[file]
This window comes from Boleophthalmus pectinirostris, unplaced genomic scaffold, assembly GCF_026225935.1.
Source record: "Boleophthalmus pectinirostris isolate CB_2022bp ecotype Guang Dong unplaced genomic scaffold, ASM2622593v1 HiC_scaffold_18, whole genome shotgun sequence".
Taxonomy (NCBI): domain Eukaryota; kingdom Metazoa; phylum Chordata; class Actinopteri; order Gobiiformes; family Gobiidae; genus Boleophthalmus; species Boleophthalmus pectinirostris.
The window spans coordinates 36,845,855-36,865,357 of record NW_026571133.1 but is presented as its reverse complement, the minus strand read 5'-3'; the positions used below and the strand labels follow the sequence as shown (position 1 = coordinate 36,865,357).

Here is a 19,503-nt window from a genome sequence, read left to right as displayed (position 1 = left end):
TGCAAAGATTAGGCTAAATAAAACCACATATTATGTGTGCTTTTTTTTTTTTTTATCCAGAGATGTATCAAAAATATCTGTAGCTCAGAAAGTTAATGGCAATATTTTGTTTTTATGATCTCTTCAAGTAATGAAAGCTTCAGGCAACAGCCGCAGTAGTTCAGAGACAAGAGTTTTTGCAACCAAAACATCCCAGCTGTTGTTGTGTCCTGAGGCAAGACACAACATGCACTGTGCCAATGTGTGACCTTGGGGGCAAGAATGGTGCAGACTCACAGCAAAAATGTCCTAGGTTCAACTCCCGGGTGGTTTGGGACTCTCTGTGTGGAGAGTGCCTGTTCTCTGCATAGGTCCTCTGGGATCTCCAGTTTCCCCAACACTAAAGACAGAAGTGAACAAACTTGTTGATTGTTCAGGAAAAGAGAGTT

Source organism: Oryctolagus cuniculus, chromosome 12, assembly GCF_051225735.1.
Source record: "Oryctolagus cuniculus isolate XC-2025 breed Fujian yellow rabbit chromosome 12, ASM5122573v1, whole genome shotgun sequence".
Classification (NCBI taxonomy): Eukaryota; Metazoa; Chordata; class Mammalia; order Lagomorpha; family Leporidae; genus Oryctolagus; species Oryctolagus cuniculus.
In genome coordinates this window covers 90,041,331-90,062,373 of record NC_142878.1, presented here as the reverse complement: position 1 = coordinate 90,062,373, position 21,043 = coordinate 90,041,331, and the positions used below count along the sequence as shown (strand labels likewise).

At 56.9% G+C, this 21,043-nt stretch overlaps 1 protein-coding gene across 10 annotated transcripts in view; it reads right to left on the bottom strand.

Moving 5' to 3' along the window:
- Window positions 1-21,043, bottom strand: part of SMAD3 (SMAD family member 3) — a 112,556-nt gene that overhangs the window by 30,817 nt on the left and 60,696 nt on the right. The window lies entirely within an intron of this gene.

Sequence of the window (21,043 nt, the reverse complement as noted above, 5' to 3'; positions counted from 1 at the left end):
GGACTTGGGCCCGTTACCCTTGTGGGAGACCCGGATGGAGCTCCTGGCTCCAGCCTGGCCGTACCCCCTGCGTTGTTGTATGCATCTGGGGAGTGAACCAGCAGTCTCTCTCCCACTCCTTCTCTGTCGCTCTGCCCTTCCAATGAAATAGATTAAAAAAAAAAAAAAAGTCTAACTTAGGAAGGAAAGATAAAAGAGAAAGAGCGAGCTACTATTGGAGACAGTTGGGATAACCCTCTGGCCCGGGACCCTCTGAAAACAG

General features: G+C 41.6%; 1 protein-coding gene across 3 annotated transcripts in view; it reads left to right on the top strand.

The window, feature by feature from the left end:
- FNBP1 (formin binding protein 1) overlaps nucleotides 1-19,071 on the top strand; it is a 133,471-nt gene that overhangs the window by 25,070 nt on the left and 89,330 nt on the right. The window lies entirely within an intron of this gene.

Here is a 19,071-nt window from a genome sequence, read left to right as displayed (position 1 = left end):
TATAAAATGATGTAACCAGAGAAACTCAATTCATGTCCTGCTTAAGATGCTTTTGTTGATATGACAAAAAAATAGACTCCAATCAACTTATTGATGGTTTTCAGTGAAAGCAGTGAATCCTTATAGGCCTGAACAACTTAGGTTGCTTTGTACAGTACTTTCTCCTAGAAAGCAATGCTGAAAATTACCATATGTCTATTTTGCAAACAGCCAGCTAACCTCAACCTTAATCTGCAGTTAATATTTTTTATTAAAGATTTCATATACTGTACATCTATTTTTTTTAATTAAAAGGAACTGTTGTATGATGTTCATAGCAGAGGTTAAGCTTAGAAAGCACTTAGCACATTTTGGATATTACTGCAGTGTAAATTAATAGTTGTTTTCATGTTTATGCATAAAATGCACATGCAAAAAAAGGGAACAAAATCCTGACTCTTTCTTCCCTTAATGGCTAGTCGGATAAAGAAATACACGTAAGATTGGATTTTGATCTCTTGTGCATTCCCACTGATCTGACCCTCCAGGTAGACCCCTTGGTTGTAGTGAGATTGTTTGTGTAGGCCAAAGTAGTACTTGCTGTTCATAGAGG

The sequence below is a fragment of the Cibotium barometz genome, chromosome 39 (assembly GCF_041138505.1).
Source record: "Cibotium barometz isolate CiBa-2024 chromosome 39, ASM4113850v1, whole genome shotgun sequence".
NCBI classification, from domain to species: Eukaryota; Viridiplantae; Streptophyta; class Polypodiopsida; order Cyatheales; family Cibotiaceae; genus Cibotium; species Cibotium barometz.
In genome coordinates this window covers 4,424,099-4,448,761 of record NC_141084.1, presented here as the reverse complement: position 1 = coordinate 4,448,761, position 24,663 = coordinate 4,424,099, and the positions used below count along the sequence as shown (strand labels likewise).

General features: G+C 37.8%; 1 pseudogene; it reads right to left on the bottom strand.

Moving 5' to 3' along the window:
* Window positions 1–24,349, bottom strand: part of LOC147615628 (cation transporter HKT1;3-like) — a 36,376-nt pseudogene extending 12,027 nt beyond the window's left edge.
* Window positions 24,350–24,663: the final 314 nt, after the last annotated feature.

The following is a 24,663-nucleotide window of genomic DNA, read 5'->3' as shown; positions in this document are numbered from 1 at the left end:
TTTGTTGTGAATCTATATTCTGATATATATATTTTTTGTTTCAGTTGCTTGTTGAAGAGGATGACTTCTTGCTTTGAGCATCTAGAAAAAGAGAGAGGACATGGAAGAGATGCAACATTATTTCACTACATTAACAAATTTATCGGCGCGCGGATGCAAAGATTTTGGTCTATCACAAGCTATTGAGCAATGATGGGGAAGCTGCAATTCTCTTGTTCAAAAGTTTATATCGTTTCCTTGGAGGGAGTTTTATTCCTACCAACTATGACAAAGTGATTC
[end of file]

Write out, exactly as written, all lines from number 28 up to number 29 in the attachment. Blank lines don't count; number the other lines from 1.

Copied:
* Window positions 24,350–24,663: the final 314 nt, after the last annotated feature.

The following is a 24,663-nucleotide window of genomic DNA, read 5'->3' as shown; positions in this document are numbered from 1 at the left end: